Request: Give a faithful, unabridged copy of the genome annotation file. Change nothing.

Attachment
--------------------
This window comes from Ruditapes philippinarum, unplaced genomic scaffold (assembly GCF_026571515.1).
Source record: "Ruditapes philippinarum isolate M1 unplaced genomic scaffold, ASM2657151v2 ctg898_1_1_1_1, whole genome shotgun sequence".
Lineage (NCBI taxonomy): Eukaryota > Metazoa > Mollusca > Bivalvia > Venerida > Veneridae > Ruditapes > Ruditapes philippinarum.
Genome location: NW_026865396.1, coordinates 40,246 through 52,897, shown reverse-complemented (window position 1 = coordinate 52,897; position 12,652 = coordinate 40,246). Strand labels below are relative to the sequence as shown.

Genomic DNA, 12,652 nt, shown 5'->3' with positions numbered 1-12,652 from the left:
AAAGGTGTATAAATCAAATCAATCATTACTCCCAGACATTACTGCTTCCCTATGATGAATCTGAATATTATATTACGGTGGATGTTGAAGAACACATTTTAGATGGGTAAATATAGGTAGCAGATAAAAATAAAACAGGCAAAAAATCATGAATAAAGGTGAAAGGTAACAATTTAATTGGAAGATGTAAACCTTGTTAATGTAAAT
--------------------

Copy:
This window comes from Ruditapes philippinarum, unplaced genomic scaffold (assembly GCF_026571515.1).
Source record: "Ruditapes philippinarum isolate M1 unplaced genomic scaffold, ASM2657151v2 ctg898_1_1_1_1, whole genome shotgun sequence".
Lineage (NCBI taxonomy): Eukaryota > Metazoa > Mollusca > Bivalvia > Venerida > Veneridae > Ruditapes > Ruditapes philippinarum.
Genome location: NW_026865396.1, coordinates 40,246 through 52,897, shown reverse-complemented (window position 1 = coordinate 52,897; position 12,652 = coordinate 40,246). Strand labels below are relative to the sequence as shown.

Genomic DNA, 12,652 nt, shown 5'->3' with positions numbered 1-12,652 from the left:
AAAGGTGTATAAATCAAATCAATCATTACTCCCAGACATTACTGCTTCCCTATGATGAATCTGAATATTATATTACGGTGGATGTTGAAGAACACATTTTAGATGGGTAAATATAGGTAGCAGATAAAAATAAAACAGGCAAAAAATCATGAATAAAGGTGAAAGGTAACAATTTAATTGGAAGATGTAAACCTTGTTAATGTAAAT